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CSS gives Web designers control over the appearance of their web sites by separating the visual presentation from the content. It lets them easily make minor changes to a site or perform a complete overhaul of the design. In CSS Web Site Design, instructor and leading industry expert Eric Meyer reviews the essentials of CSS, including selectors, the cascade, and inheritance. The training also covers how to build effective navigation, how to lay out pages, and how to work with typography, colors, backgrounds, and white space. Using a project-based approach, Eric walks through the process of creating a Web page, while teaching the essentials of CSS along the way. By the end of the training, viewers will have the tools to master professional site design. Exercise files accompany the training videos.
Like to introduce you to the design with which will be working throughout the rest of the title, throughout the other videos all the exercises and so on. This is basically the end result, what you'll see in a lot of cases is an exercise file were some portion of the style has been turned off and then will fill it back in. And that's how the exercise will be done, but this is overall what we'll be looking at. Now you have of course all the fonts and colors which are set through CSS.
The background of the masthead, the background of the navlinks and the sidebars and the whole background and the setting fonts as well. There's the fact of the overall layout. The fact that we have two columns side-by-side, that's something else that will be addressed through the CSS. As you may notice, here we have navigation links, and this is actually an ordered list. It is a list of links that have been made into a horizontal navbar through the power of CSS and we will talk about that. The other interesting thing is that these vertical separators here are not actually part of the document source that's another stylistic effect that we'll discuss when we'll get there.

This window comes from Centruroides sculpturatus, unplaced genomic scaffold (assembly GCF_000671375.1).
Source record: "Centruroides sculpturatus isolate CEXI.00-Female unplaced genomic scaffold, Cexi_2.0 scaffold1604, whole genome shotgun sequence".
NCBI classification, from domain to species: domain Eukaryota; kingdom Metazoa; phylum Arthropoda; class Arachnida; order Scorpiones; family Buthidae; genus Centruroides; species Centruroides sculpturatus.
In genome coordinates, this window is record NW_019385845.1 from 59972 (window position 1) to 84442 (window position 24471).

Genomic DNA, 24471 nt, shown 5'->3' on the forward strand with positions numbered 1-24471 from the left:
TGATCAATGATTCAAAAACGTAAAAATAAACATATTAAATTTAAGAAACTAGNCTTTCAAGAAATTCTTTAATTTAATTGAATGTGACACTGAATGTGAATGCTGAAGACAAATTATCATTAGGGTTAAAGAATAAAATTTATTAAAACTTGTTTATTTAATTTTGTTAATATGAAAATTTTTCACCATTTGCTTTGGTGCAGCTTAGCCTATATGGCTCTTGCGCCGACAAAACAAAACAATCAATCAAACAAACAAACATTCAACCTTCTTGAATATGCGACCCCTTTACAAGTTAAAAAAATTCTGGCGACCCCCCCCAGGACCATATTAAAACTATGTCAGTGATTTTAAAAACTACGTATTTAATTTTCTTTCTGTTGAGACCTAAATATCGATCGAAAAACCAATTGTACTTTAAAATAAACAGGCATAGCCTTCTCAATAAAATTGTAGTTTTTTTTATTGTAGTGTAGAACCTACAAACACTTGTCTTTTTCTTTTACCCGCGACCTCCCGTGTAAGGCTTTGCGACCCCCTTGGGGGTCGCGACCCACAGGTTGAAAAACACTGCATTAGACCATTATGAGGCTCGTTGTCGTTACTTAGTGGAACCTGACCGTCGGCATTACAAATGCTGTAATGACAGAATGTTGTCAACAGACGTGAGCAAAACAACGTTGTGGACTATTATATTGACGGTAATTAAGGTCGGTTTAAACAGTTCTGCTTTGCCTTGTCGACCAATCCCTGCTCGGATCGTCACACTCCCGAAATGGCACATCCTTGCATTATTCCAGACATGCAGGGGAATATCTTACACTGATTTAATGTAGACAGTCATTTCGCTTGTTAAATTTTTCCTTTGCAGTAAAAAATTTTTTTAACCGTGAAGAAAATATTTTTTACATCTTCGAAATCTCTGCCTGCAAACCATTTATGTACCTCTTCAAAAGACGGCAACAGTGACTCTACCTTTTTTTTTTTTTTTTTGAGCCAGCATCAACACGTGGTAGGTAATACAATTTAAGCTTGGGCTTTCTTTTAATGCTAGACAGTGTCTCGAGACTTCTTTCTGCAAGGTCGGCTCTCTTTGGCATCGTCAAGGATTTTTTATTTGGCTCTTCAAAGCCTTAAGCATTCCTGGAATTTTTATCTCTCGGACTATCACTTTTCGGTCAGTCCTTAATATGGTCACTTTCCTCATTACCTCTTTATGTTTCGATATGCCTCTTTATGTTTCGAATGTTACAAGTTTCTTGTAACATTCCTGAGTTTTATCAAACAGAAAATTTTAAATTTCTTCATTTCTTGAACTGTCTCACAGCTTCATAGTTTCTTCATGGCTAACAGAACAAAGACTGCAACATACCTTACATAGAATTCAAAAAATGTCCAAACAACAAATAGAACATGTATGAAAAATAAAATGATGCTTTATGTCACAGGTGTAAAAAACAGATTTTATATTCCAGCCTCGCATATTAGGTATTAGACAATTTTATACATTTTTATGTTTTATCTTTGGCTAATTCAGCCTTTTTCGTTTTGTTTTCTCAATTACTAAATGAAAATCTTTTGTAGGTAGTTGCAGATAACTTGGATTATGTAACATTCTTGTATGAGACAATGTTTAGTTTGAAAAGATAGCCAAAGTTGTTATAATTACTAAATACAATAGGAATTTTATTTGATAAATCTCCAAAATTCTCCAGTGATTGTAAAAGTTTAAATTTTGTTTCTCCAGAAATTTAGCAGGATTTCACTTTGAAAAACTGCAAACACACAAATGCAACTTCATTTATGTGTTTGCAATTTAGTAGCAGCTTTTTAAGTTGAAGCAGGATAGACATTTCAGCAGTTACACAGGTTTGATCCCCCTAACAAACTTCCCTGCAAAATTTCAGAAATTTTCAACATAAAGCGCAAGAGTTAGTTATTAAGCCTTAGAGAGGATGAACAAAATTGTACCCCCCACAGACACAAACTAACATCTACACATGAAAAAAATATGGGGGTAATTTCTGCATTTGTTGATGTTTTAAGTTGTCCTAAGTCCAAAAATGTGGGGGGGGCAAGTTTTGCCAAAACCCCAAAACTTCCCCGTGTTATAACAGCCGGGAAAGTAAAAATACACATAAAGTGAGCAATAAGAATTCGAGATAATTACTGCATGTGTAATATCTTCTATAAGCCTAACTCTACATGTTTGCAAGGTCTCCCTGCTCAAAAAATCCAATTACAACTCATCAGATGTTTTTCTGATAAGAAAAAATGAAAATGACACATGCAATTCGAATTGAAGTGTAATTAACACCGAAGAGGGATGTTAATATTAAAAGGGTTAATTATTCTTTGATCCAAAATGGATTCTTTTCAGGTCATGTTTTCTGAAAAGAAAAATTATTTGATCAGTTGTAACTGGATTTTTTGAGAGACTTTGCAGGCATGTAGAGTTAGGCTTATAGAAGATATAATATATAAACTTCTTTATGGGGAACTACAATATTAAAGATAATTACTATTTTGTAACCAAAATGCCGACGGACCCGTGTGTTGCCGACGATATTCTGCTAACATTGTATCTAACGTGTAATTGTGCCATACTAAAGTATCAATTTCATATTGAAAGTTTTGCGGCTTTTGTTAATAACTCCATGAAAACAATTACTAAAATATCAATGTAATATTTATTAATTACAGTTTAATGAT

Similarly, this green separator underneath the legendary origins of tea that you might see that, and if you've been doing each theme all for a while, you might think of a horizontal rule, but again that's not a horizontal rule, that's simply a style applied to the legendary origins of t heading. There is also aspects such as aligning text such as putting the July 16, 2006 over to one side, that we'll discuss and how this image sits off to one side and has the text flow around it. That's something else, that we want to pay attention to before we're done. We also have these boxes as it were in the sidebar, these separate, boxes each of which has its own title, and here's a table down here, if we scroll down a bit, so post archive is actually a table that's been styled, and we'll talk about that in one of the later chapters. In addition, we have this nice lovely footer across the bottom and we'll also in one of the last chapters talk about how to have this same document appear completely different when it's printed, so that when it's printed out, it doesn't look like it does here on screen, instead it has a set of print styles applied to it. So those are the, at least the high points of things that we'll be talking about in the rest of the videos here and things we'll be addressing as the exercises are done.
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